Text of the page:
Tachion Tackles Its Critics
Tachion CEO Jeff Matros believes an upcoming $75 million round of investment, to be closed shortly, will silence the critics. The round will include venture capitalists and carriers, he says. Tachion has raised just over $49 million to date, according to Venture Economics.
It's probably closer to the truth to say Tachion's growing pains, however severe, are symbolic of what equipment startups will be dealing with so long as the stock market frowns on telecom firms with no revenues and slipping product schedules -- even those with barrels full of vision (see IPO Filter Gets Finer and Optical IPOs Hang at the Gate).
"We're 60 days away from [booking] our first revenues, and that's several months later than we had originally hoped," says Matros. "We're probably going through the same thing that most privately held companies in our space go through. We underestimated the complexity of the customer features that are required when you build a network versus the requirements that you have when you're just a bunch of guys in a basement building a better mousetrap."
Indeed, at least two of the guys who started building Tachion's product in a basement years ago have left the firm to start another yet-to-be-named optical networking outfit. Tachion co-founder Sunil Malhotra left during the summer, and Satish M. Sharma left last month -- though he retains a board seat.
Among Tachion's fits and starts were plans for an IPO that never materialized because of product delays and a hostile stock market. "We were planning on going public in the fall of this year, and we had expectations of having this product generally deployed," says Peter Benedict, a Tachion spokesperson. "That could be some of the reason that some people are leaving and others are coming in."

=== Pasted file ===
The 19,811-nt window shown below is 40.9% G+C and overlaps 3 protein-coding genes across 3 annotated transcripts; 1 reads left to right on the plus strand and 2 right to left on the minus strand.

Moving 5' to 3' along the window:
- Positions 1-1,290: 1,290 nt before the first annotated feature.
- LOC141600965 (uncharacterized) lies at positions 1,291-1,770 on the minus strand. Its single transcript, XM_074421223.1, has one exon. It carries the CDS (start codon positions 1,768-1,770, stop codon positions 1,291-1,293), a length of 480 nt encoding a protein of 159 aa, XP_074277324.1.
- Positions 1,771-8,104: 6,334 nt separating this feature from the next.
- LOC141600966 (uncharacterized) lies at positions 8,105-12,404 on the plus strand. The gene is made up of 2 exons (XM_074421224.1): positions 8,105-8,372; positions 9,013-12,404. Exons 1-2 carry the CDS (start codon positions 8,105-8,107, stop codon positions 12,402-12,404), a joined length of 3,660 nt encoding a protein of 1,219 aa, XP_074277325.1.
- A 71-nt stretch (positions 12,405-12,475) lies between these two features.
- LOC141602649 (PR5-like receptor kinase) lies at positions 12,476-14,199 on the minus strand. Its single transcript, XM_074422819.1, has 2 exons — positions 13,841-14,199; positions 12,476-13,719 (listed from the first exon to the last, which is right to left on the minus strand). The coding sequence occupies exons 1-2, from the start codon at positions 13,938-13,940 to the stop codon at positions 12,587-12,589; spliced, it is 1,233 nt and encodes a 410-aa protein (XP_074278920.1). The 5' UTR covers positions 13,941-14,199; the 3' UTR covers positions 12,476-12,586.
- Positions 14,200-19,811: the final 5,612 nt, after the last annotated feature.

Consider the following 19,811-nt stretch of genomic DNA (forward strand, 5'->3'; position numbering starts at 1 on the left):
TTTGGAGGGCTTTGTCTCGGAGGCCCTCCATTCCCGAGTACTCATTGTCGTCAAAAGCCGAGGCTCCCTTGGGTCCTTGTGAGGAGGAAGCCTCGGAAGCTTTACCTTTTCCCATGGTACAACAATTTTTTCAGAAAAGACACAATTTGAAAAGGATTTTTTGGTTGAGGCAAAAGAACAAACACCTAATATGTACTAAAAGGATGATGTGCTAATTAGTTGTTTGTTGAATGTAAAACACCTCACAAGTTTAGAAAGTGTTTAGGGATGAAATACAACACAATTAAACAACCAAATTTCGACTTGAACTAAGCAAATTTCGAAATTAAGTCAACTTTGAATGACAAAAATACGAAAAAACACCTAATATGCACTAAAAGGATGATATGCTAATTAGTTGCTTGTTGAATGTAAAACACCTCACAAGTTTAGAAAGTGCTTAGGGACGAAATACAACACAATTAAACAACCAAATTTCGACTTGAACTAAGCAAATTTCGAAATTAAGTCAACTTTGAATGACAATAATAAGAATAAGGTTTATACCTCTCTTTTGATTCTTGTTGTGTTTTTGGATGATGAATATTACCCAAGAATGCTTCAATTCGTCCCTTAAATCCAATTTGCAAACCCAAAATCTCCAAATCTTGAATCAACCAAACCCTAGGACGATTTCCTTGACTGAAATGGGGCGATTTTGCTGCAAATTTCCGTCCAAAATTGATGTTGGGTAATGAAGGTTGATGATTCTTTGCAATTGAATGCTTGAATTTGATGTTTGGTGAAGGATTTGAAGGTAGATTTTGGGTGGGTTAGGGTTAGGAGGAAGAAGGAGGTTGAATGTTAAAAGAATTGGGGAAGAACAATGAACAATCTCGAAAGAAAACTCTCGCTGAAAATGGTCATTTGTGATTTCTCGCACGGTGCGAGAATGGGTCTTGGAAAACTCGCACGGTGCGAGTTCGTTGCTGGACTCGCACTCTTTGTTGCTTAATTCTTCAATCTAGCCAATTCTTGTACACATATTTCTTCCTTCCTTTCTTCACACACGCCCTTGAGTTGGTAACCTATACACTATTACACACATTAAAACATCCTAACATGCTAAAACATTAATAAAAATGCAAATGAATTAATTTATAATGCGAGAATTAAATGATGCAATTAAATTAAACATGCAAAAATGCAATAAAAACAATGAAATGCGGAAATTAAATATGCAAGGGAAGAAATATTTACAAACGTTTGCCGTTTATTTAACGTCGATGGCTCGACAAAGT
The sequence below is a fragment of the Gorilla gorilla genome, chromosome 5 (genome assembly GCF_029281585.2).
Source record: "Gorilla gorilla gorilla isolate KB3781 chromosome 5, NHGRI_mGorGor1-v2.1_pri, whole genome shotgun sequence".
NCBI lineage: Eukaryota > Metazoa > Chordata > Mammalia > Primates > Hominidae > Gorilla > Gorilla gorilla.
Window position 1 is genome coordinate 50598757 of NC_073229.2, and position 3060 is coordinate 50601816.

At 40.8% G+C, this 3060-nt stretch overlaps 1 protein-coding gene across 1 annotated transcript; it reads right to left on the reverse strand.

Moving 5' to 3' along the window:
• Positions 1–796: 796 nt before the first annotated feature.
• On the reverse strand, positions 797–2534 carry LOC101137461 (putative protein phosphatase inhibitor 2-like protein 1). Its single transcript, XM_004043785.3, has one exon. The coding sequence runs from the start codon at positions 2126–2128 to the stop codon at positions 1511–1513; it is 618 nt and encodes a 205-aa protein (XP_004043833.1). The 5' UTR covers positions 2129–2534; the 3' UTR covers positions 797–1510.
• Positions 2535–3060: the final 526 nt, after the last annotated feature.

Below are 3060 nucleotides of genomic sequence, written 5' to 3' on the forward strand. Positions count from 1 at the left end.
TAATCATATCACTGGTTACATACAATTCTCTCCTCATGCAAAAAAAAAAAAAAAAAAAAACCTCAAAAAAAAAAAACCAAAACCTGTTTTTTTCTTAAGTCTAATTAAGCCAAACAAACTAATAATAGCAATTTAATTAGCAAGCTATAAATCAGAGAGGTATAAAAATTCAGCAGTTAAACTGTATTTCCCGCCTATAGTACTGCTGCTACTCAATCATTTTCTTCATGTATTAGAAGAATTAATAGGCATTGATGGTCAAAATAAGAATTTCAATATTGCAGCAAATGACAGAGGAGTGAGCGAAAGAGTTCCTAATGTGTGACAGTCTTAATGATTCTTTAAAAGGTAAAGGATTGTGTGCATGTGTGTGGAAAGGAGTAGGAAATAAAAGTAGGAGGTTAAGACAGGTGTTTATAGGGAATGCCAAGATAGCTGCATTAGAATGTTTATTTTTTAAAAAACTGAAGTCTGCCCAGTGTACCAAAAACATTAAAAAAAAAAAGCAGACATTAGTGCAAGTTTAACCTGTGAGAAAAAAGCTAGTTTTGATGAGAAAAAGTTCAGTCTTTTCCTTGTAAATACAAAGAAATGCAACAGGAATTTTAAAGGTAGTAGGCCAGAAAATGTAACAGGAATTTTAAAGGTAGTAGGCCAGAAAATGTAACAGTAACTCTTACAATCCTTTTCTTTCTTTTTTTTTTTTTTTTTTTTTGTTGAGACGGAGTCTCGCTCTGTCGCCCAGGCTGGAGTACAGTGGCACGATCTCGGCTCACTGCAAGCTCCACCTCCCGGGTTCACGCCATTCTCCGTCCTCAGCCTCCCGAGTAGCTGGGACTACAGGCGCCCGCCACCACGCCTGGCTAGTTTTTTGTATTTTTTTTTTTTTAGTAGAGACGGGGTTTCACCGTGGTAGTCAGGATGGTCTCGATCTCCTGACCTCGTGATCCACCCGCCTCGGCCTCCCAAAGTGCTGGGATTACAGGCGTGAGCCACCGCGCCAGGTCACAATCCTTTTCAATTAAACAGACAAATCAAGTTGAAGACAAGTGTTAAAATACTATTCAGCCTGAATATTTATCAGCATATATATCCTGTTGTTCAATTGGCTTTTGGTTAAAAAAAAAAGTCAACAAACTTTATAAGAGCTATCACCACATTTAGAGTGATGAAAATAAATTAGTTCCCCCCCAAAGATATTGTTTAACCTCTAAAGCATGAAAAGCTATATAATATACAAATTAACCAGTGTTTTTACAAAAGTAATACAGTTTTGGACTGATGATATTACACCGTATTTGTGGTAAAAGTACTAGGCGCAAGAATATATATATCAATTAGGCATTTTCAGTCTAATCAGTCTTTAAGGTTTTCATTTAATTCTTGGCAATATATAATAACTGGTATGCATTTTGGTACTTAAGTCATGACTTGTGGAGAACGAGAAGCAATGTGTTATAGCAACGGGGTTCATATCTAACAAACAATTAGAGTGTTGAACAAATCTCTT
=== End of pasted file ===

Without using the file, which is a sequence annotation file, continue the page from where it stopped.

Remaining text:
A few weeks ago, when it was clear that an IPO was months away, Tachion laid off nine people. Among those let go were five information systems employees, two security guards, and a credit manager, says Matros. "We had hired people to scale our company's infrastructure, rather than hiring people to help us build our product."
Still, Matros denies competitors' claims that Tachion is hemorrhaging engineers. "Though we had to lay nine people off, we actually have 20 more employees today than we did when we laid them off," he says. Tachion currently employs 225 people.
"We've got about 50 requisitions open right now, and it is very easy to get people to come over here from Lucent Technologies Inc. (NYSE: LU) and AT&T Corp. (NYSE: T)," Matros says (see Ex-Lucent Exec Joins Tachion). "Even the people who have been there for quite some time have recognized that with their stock underwater and with them not working on exciting technology, they can just walk across the street."
A Lucent spokesperson declined to respond directly to Matros's remarks, noting that it's only been recently that Lucent's attrition rate has equaled the industry average.
One thing's for sure, Tachion won't die of loneliness when its product does ship into the marketplace. The company's product competes with offerings from Lucent, Nortel Networks Corp. (NYSE/Toronto: NT), Convergent Networks Inc., Sonus Networks Inc. (Nasdaq: SONS), Santera Systems Inc., Telica Inc., and Oresis, which is rumored to be close to closing a mezzanine round of funding this month (see Convergent Heads for IPO, Santera Launches Multiservice Switch, and Telica Launches Convergence Switch).
-- Phil Harvey, senior editor, Light Reading http://www.lightreading.com